Mediating Council Proposed In Zaire But Diplomats Say Mobutu’s Plan Doesn’t Go Far Enough And Won’t Achieve Truce
Hoping to preserve some remnant of its fast-fading power, President Mobutu Sese Seko’s regime Tuesday proposed the creation of a seven-member council to seek negotiations and a cease-fire with rebels who have vowed to topple him.
The apparent concession came after heavy diplomatic lobbying by Washington and other governments anxious to prevent further widening of the five-month conflict. But diplomats warned that the proposed negotiating team did not have a clear mandate or authority, as they had hoped, and said a truce is unlikely any time soon.
The rebel alliance, led by Laurent Kabila, did not immediately respond to the announcement by a Mobutu spokesman on state-run television. But many here were disappointed that Africa’s longest-serving dictator did not resign or offer to compromise with the increasingly popular insurgents.
Diplomatic efforts to end the fighting will intensify at a two-day summit of African leaders starting Wednesday in Lome, capital of Togo. U.N. Secretary-General Kofi Annan will attend, and both Mobutu and Kabila have promised to send delegations.
“The Zairian government has insisted that a cease-fire take place before talks can begin, and Kabila has said that talks must proceed before there is a cease-fire,” Annan told a news conference in Luanda, capital of Angola. “I hope that in Lome we will find a basis for moving forward by perhaps having a cease-fire and talks begin simultaneously.”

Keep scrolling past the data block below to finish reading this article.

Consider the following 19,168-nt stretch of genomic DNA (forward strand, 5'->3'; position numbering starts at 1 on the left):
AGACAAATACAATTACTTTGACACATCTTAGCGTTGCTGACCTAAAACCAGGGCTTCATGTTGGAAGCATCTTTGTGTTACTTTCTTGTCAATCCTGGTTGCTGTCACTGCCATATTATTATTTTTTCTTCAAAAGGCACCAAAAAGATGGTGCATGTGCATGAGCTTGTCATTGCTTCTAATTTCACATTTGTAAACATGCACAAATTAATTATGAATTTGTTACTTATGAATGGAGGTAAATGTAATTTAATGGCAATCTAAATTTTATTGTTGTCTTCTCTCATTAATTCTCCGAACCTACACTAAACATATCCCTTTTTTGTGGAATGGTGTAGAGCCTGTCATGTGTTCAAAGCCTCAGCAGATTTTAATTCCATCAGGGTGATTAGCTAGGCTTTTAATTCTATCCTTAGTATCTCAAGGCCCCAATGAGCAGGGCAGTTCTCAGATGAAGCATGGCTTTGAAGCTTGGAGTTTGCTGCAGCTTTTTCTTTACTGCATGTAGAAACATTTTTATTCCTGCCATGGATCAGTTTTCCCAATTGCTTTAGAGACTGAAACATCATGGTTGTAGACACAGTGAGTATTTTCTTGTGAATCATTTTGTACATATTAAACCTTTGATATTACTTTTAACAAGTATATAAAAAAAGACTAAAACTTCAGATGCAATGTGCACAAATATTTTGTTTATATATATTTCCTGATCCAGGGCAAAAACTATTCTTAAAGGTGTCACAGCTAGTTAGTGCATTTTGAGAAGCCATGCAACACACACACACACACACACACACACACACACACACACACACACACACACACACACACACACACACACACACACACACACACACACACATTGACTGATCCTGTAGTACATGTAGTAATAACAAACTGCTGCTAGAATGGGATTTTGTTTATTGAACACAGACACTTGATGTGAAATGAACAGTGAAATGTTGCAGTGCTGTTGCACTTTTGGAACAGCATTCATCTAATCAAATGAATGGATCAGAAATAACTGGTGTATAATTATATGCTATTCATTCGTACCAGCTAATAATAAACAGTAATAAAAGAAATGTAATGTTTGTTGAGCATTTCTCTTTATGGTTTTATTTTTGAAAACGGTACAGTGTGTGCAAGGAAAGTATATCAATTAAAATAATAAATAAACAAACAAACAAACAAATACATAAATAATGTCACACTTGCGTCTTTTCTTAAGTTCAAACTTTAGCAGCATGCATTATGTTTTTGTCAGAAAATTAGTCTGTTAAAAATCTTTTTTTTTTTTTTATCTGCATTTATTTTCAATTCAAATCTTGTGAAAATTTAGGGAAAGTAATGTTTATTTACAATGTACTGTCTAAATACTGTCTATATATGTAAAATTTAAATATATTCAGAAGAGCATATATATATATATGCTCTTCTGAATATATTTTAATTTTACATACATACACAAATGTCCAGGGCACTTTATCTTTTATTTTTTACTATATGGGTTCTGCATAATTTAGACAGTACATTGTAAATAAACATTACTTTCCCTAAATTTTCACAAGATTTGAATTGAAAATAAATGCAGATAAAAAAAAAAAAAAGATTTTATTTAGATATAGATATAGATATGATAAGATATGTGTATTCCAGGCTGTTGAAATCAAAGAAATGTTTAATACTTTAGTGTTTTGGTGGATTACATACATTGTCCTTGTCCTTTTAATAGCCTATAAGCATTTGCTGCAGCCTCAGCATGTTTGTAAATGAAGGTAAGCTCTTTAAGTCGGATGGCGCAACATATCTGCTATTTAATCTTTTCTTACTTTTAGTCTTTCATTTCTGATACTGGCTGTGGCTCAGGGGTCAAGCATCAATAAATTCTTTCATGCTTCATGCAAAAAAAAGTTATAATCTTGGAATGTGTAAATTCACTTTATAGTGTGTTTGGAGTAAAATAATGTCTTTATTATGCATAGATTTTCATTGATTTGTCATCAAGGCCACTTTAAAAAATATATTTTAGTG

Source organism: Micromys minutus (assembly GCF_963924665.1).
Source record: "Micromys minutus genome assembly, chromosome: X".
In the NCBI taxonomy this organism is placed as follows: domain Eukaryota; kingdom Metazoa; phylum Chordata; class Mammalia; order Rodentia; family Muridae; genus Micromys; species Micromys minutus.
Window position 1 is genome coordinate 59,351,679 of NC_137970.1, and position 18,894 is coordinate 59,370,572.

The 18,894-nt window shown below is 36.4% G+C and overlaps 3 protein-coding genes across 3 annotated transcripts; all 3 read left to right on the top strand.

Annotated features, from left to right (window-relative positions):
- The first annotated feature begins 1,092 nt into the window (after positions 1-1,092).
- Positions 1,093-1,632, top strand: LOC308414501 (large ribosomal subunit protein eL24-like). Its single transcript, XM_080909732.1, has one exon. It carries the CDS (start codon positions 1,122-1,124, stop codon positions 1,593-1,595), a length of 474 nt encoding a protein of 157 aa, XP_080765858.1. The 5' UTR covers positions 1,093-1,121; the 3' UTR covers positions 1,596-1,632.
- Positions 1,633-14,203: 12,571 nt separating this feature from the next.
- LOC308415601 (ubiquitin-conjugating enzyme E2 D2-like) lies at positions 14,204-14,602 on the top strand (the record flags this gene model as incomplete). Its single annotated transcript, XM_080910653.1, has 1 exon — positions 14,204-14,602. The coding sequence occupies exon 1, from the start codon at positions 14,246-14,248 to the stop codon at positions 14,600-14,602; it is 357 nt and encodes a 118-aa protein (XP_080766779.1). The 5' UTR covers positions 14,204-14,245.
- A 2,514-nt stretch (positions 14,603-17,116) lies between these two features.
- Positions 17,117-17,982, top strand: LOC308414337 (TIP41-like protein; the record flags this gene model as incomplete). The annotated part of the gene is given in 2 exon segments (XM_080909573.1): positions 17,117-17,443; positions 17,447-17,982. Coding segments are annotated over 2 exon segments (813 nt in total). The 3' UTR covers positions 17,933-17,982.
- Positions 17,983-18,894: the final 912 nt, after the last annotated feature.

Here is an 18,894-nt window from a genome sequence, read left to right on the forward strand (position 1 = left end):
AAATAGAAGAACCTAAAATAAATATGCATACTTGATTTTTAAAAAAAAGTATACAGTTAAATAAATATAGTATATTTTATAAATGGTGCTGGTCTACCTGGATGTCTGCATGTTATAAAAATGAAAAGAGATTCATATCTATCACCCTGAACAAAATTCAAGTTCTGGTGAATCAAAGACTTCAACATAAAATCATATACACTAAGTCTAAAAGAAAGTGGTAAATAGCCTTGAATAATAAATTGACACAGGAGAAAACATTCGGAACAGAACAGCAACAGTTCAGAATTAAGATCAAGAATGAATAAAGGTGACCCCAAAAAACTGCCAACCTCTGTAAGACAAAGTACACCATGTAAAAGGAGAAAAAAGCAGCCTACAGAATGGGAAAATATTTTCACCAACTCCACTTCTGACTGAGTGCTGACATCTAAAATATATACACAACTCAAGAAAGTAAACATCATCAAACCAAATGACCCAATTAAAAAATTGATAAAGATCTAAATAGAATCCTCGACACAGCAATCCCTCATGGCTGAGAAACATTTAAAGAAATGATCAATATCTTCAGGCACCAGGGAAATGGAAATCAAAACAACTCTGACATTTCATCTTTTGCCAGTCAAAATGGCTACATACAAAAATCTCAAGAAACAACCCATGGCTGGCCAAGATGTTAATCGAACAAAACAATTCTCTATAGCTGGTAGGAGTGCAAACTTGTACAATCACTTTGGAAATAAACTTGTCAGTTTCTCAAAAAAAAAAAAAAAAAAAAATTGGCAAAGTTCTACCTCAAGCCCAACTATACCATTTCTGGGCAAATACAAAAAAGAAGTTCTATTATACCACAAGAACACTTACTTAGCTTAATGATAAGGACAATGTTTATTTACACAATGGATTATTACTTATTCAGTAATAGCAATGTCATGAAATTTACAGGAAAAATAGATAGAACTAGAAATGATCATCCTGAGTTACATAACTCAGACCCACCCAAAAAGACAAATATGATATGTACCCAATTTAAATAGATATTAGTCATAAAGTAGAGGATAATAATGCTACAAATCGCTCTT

The insurgents now hold about one-fourth of Zaire and are advancing without opposition through copper-rich Shaba province and toward the second largest city, Lubumbashi. Diplomats say the city is undefended and is likely to fall to the rebels without a battle, as Kisangani, the third largest city, did 10 days ago.
Kabila has insisted in the past that he was only prepared to negotiate the terms of Mobutu’s resignation before he would approve a truce. He has softened his demand for face-to-face meetings with Mobutu, however, since the 66-year-old ruler is suffering from prostate cancer.
Analysts said Mobutu’s move Tuesday could spur talks. But they said it appeared to be a calculated bid to buy time in hopes Kabila can be convinced to accept a cease-fire and share power with the current regime. Few diplomats consider that likely.
“Eventually, Kabila will start to roll again,” said one Western diplomat. “If you look at the massive political disarray here, their ability to put together a consensus (for negotiations) is improbable if not impossible.”
On Monday, Mobutu added to the country’s political uncertainty by backing a disputed vote in the Parliament and ousting his hand-picked prime minister, Leon Kengo wa Dondo. Mobutu asked Kengo to stay on as caretaker until he chooses another prime minister, setting off a furious power struggle among political leaders here.
A European ambassador said Mobutu, who has ruled Zaire since 1965, was engaging in “his old tricks” by pitting subordinates and rivals against each other and by sending out mixed signals about his intentions.
“He’s creating confusion,” he said. “And that’s the worst thing. We’re very concerned.”
Mobutu, he added, “is like Nero. He’s fiddling while the country burns.”